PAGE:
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Getting Blood from a Stone

  • But have you tried a syringe?

    Whenever you feel like you just don’t have any more to give, this print is for you!

    Getting Blood from a Stone
    started after finding this terror-inducing hypodermic syringe off of Ebay. I assumed, given its size, that the syringe was veterinary in use but a physician that collects antique medical tools told me that it might have indeed been used on people. Apparently, some of the older medicines - like those for syphilis - were very thick and had to be administered very slowly and painfully through a large needle. *shivers*

    Regardless of the horror story behind it, the syringe was perfect for this image. If any device could extract blood from a stone, this is it! 

  • On top of a stylized, abstract background, I employ stark shadows to kick up the theatrics in the piece. (If anything deserves a dramatic treatment, it is a giant metal syringe!) As you can see, the shadow work adds intrigue to an already dramatic subject.

    I also kept the palette of Getting Blood From a Stone purposely limited - this neutral colorway made the red in the syringe stand out all the more.

    Other details

    One key to this image was having stones that were visually appealing - different from each other, yet pleasing together. My river rock landscaping was plundered accordingly. As for the “blood” in the syringe, I used the classic Hollywood standby: ketchup! My studio is a messy place.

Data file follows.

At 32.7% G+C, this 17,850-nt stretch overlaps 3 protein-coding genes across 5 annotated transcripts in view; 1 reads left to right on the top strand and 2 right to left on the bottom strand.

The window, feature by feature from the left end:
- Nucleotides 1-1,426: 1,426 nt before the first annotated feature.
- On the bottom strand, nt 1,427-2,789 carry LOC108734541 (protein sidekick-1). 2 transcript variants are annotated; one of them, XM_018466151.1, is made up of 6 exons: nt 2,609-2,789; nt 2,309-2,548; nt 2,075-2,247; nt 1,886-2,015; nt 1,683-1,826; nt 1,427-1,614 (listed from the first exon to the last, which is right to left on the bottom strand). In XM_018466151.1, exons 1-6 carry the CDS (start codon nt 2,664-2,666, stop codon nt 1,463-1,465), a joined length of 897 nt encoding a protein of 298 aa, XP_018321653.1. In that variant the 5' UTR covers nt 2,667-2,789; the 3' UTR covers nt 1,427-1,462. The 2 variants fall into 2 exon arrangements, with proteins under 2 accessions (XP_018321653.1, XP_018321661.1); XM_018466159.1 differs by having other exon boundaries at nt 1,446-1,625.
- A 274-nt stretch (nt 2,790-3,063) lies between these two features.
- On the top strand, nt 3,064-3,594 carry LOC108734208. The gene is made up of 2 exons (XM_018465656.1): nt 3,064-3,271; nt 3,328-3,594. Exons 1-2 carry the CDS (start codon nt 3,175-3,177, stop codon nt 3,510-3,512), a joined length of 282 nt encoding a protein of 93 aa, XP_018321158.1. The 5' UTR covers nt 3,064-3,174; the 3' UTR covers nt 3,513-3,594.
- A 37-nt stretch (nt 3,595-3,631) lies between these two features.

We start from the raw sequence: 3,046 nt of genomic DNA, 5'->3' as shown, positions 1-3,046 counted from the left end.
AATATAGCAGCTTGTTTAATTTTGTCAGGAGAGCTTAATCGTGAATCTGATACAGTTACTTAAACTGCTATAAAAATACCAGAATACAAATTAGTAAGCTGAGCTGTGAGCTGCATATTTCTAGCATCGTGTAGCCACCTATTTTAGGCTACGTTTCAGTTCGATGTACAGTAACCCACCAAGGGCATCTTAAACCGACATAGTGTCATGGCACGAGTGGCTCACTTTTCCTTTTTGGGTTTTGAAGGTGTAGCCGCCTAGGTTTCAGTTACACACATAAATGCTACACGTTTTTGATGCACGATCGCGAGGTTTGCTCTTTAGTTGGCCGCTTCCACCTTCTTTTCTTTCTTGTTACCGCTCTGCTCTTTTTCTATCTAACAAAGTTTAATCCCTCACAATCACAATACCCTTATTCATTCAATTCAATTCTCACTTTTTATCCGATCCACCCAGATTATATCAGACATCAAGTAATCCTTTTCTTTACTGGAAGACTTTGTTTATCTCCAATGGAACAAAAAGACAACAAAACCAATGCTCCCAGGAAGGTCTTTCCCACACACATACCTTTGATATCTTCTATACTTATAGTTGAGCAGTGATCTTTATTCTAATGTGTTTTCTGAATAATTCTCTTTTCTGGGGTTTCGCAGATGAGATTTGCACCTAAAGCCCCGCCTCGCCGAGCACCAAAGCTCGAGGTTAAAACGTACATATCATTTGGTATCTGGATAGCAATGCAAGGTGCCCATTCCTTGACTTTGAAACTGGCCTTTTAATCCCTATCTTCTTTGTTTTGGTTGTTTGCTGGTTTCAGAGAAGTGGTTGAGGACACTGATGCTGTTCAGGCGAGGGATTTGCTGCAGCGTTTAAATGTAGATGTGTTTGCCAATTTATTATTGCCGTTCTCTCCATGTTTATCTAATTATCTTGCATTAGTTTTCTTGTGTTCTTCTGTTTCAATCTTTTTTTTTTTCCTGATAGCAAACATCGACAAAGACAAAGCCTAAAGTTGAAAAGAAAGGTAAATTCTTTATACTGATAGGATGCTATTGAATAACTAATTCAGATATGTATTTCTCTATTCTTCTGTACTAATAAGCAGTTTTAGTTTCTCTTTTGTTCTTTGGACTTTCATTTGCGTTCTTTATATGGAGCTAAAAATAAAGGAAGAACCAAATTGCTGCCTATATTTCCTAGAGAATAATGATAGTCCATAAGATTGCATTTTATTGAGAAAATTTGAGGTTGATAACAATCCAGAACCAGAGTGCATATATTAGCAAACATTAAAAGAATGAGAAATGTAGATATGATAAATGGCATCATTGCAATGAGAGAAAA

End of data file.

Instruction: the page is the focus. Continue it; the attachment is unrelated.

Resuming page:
To see more details of Getting Blood from a Stone, please visit the Richard Hall Studio on Instagram. I have step-by-step videos from the staging of the painting to finished work of art.

  • All Richard Hall prints are limited edition and hand-signed and numbered by the artist.

    All of our prints are finished with a coating that protects the print and enhances light-fastness; we use the highest quality pigmented inks with an estimated lifetime of 118 years.

    Canvas giclées: Edition of 50 (for all sizes), signed and numbered on the back of the piece. Archivally mounted or stretched and hand-coated with protectant. Framed canvas giclées are hand-framed in our studio with an espresso-colored frame with gold-tone lip. Unframed canvas giclées should not be framed with glass.

    Paper giclées: Edition of 250 for 12” x 16” sizes; edition of 125 for 18” x 24”. Printed on high-quality, acid-free paper and comes with a hand-cut mat that fits into a standard-size frame. We recommend that you use a frame with glass to ensure longevity of your paper print.